Hopefully this helps shed more light on the controversial subject of comparing Six Sigma to ISO 9001.

ISO Consultants’ Services – Essential to Any Small or Large Industry

International Organization for Standardization or ISO is an autonomous, non-governmental membership group and the largest creator of the voluntary International Standards in the world. International Standards can make things work and provide the first-class specifications for goods, services or the systems, to ensure the quality, security and effectiveness. This group has brought out over 19,500 International Standards including almost every business, from technology, to safety of food, agriculture and also healthcare. These International Standards can impact everyone, in all places.

In the realization of the best management system, some of the organizations are found to depend on their own staff but some make use of the services of any external ISO consultant. The responsibility of a ISO Consultant is to make sure that the ultimate management system is able to meet the planned objectives of organizations in the most efficient and successful way. Even while hiring the services of any such consultant, the concern and dedication of the organizations’ top management are major factors for recognition of a quality management system.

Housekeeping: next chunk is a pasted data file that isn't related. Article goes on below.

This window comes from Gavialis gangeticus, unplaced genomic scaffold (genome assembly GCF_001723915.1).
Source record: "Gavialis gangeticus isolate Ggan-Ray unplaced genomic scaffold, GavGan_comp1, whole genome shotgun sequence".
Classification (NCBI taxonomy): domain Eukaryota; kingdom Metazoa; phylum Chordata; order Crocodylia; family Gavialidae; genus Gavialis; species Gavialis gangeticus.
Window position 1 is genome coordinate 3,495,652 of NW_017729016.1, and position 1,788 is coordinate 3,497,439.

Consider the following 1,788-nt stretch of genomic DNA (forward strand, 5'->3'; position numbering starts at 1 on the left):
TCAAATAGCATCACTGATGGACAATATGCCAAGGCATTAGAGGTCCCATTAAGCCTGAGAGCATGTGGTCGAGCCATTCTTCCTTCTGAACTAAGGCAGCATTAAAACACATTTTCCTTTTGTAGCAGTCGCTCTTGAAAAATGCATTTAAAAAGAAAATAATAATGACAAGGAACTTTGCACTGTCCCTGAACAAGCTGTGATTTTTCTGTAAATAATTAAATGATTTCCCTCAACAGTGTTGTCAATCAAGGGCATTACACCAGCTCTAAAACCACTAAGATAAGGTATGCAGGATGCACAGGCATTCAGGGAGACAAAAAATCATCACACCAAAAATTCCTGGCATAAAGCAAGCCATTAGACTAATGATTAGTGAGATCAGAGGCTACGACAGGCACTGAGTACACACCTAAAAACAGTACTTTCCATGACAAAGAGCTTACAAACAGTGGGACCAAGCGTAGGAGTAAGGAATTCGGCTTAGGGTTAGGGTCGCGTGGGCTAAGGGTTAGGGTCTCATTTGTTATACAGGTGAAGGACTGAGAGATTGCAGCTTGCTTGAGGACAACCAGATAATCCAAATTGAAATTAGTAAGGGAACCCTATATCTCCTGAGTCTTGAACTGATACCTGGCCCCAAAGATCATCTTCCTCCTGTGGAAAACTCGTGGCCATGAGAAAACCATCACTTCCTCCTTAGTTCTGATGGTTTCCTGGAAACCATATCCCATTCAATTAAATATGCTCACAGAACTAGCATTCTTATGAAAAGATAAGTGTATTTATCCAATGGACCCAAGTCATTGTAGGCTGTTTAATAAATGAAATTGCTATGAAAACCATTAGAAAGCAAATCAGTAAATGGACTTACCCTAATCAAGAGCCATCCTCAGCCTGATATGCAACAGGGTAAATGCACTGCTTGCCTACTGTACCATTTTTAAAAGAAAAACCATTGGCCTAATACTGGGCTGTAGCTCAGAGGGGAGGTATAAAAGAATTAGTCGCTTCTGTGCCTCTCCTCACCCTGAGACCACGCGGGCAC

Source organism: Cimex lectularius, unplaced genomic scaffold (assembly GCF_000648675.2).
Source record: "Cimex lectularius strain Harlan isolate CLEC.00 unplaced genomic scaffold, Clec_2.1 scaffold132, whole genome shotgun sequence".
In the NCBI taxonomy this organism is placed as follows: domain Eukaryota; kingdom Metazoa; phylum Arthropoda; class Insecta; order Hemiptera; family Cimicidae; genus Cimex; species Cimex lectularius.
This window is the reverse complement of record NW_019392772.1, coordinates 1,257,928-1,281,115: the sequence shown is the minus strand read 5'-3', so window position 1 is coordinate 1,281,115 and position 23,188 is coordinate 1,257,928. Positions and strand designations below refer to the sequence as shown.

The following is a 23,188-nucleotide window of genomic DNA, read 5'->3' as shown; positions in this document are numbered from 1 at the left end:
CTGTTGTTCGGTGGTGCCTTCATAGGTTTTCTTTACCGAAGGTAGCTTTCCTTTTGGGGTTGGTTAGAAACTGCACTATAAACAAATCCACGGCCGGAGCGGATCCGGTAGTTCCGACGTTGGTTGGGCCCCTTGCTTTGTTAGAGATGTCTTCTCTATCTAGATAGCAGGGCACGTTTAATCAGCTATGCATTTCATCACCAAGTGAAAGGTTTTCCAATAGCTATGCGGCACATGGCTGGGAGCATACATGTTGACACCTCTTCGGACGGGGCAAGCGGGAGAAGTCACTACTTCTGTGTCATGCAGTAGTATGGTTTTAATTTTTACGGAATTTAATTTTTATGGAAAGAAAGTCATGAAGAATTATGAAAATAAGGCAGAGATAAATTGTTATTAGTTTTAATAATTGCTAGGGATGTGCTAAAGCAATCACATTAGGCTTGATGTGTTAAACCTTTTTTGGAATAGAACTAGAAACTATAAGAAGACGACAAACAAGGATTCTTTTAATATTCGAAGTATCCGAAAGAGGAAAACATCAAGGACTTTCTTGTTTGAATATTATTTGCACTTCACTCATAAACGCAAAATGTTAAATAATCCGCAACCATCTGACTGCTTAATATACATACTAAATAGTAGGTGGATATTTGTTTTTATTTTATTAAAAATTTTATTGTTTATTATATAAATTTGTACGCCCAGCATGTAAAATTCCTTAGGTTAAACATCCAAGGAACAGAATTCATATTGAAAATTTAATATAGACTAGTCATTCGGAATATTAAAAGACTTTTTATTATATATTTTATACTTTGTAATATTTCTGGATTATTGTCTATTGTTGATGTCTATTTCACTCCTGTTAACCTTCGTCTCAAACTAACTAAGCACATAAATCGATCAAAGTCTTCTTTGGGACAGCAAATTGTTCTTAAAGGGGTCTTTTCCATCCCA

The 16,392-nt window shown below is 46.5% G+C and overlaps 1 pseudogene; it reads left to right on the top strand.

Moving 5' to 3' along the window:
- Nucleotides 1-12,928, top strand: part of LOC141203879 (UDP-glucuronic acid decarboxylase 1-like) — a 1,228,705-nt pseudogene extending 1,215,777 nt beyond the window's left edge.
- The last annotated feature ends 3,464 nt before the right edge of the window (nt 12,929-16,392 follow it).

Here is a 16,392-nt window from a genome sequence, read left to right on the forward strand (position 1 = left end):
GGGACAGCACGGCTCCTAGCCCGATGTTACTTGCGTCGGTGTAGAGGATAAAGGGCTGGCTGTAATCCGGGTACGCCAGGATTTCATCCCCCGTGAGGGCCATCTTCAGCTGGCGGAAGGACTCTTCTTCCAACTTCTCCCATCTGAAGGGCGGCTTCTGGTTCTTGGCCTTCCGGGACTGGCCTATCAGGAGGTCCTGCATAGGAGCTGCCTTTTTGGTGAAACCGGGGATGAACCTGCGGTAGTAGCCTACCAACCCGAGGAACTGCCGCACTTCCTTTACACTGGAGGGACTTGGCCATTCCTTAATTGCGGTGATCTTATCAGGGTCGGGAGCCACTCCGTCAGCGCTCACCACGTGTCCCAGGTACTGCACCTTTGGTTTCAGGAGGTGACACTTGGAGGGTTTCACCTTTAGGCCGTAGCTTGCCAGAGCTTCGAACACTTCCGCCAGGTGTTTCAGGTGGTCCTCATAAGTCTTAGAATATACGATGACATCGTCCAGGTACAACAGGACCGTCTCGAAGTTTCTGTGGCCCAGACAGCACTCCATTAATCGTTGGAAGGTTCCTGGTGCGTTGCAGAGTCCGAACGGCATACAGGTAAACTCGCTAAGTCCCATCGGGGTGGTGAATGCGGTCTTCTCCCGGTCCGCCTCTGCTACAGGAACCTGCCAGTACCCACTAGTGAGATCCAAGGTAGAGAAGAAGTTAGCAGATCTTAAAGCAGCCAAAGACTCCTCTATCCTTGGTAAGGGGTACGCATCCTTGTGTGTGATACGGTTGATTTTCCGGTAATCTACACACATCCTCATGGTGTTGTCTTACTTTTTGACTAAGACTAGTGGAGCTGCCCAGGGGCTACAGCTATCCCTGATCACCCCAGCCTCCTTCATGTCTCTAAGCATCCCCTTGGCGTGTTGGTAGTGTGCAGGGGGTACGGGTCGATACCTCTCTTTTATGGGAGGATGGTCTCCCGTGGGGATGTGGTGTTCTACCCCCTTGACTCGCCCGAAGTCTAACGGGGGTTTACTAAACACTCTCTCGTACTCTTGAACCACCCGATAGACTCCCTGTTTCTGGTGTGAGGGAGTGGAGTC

A competent consultant would always be ethical, adaptable, observant, communicative, responsible, decisive, sensible and ISO certified professional. The ISO consultant must also have knowledge of the legal and regulatory requirements related to the companies’ activities, as well as practical information of the organization’s systems, products and also customer expectations before starting the consulting services.

The task of any genuine ISO Consultancy –

The major duties of these ISO Consultants are summed up here –

1. ISO consultants can write an overly complicated or elaborate ISO 9001 quality manual along with quality procedures.

2. Such ISO Consultant Services would recognize the work in areas, which comprise marketing, management as well as accounting.

3. They assist in improving the businesses through evaluating weaknesses and suggesting solutions.

4. Their task may consist of reviewing fiscal statements, assessing competitors and examining business practices.

5. When the research is accomplished, these consultants can build up a new business model or arrange recommendations and offer them.